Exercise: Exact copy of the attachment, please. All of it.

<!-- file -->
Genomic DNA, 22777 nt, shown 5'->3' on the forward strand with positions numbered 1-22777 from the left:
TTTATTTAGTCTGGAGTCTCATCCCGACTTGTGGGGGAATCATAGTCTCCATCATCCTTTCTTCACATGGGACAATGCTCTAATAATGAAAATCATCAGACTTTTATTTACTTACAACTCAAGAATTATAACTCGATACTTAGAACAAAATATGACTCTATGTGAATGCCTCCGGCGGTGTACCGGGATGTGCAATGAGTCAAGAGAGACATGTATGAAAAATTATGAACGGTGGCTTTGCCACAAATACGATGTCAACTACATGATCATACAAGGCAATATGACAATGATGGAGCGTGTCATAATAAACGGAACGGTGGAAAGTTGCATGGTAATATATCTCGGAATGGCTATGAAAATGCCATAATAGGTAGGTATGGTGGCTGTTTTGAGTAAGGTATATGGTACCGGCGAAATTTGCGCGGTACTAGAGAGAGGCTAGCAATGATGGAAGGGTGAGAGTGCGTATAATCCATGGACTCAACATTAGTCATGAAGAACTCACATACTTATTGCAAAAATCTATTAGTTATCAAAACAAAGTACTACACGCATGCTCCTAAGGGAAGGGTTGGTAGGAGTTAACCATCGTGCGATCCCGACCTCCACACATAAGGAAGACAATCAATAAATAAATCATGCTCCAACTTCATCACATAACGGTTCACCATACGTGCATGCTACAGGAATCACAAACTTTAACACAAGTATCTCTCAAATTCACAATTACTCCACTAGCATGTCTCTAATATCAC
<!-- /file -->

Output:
Genomic DNA, 22777 nt, shown 5'->3' on the forward strand with positions numbered 1-22777 from the left:
TTTATTTAGTCTGGAGTCTCATCCCGACTTGTGGGGGAATCATAGTCTCCATCATCCTTTCTTCACATGGGACAATGCTCTAATAATGAAAATCATCAGACTTTTATTTACTTACAACTCAAGAATTATAACTCGATACTTAGAACAAAATATGACTCTATGTGAATGCCTCCGGCGGTGTACCGGGATGTGCAATGAGTCAAGAGAGACATGTATGAAAAATTATGAACGGTGGCTTTGCCACAAATACGATGTCAACTACATGATCATACAAGGCAATATGACAATGATGGAGCGTGTCATAATAAACGGAACGGTGGAAAGTTGCATGGTAATATATCTCGGAATGGCTATGAAAATGCCATAATAGGTAGGTATGGTGGCTGTTTTGAGTAAGGTATATGGTACCGGCGAAATTTGCGCGGTACTAGAGAGAGGCTAGCAATGATGGAAGGGTGAGAGTGCGTATAATCCATGGACTCAACATTAGTCATGAAGAACTCACATACTTATTGCAAAAATCTATTAGTTATCAAAACAAAGTACTACACGCATGCTCCTAAGGGAAGGGTTGGTAGGAGTTAACCATCGTGCGATCCCGACCTCCACACATAAGGAAGACAATCAATAAATAAATCATGCTCCAACTTCATCACATAACGGTTCACCATACGTGCATGCTACAGGAATCACAAACTTTAACACAAGTATCTCTCAAATTCACAATTACTCCACTAGCATGTCTCTAATATCAC